Environmentalist and motivational speaker Erin Brockovich came to Tech Tuesday night to talk about her story, as well as spread a message of self-empowerment. Brockovich spoke about fighting for yourself and what is right in her motivational speech.
“You cannot look to anyone to tell you what’s right,” Brockovich said. “You have to check in with your gut and your moral compass, and make a decision for yourself what you believe is worth fighting for.”
Brockovich was one of the driving forces behind the 1996 Pacific Gas and Electric case, in which residents of Hinkley, Calif. were exposed to water contaminated with chromium. The case was settled for $333 million, which remains the largest settlement ever paid in a direct action lawsuit. The case was the center of the 2000 movie “Erin Brockovich”, which featured an Academy Award winning performance from Julia Roberts.
Today, Brockovich travels to different universities around the world to talk with students.
“Public speaking is one of the greatest pleasures I have,” Brockovich said. “I love talking to university students, and bringing a different perspective to them. I love to teach them that it isn’t just what happens in the classroom, but what goes on in real life, and that hands-on experience is a great learning experience.”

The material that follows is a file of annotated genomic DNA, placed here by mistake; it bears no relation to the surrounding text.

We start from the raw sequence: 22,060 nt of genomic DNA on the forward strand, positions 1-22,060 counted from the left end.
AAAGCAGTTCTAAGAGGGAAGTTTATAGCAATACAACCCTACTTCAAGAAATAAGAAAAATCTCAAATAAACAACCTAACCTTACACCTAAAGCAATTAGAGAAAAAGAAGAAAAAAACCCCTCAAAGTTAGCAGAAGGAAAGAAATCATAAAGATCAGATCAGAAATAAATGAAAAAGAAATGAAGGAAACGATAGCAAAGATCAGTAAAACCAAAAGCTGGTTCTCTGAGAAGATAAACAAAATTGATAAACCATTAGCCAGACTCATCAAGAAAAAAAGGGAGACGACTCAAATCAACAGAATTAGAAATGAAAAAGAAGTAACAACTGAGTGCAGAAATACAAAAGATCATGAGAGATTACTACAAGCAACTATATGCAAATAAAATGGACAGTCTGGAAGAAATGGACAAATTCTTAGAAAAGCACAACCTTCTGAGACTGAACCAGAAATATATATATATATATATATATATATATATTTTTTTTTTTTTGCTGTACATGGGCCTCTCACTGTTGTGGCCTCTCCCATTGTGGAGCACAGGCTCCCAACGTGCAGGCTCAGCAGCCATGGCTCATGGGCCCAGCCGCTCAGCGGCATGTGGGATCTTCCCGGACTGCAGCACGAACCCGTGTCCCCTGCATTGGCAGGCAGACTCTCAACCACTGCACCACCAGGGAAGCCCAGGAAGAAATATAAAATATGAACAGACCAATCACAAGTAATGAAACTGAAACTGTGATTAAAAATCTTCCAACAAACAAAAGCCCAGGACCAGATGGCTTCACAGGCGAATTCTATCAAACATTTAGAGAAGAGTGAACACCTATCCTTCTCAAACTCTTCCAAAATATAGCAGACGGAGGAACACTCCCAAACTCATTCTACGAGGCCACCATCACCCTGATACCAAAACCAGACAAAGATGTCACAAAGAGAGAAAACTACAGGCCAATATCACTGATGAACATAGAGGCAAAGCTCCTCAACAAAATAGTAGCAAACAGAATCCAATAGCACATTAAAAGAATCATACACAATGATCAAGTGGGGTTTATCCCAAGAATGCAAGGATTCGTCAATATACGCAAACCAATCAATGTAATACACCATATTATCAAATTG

During the hour-long talk, Brockovich shared many stories from her childhood and took the audience on a tour of her newly remodeled website, showing them how they can get in touch with her.
Brockovich is also a consultant for two law firms in the United States, as well as one in Australia. Recently, she has become involved with politics and the media to help her fight for her causes.
“I find myself getting more involved with TV shows as part of a panel discussing environment issues,” Brockovich said. “I also find myself getting involved more with the political side of how we can change certain laws to make the environment better.”
Recently, Brockovich flew down to Bayou Corne, La., to meet with residents affected by a large sinkhole. The sinkhole is growing due to underground waste storage from Texas Brine Inc., the largest brine producer in the United States.
Brockovich said it is not easy to juggle touring the world to speak to students and still finding time to fight for her biggest passion, the environment.
“The balance is difficult,” she said. “But it’s like my mom said, ‘you can rest when you’re dead, Erin.'”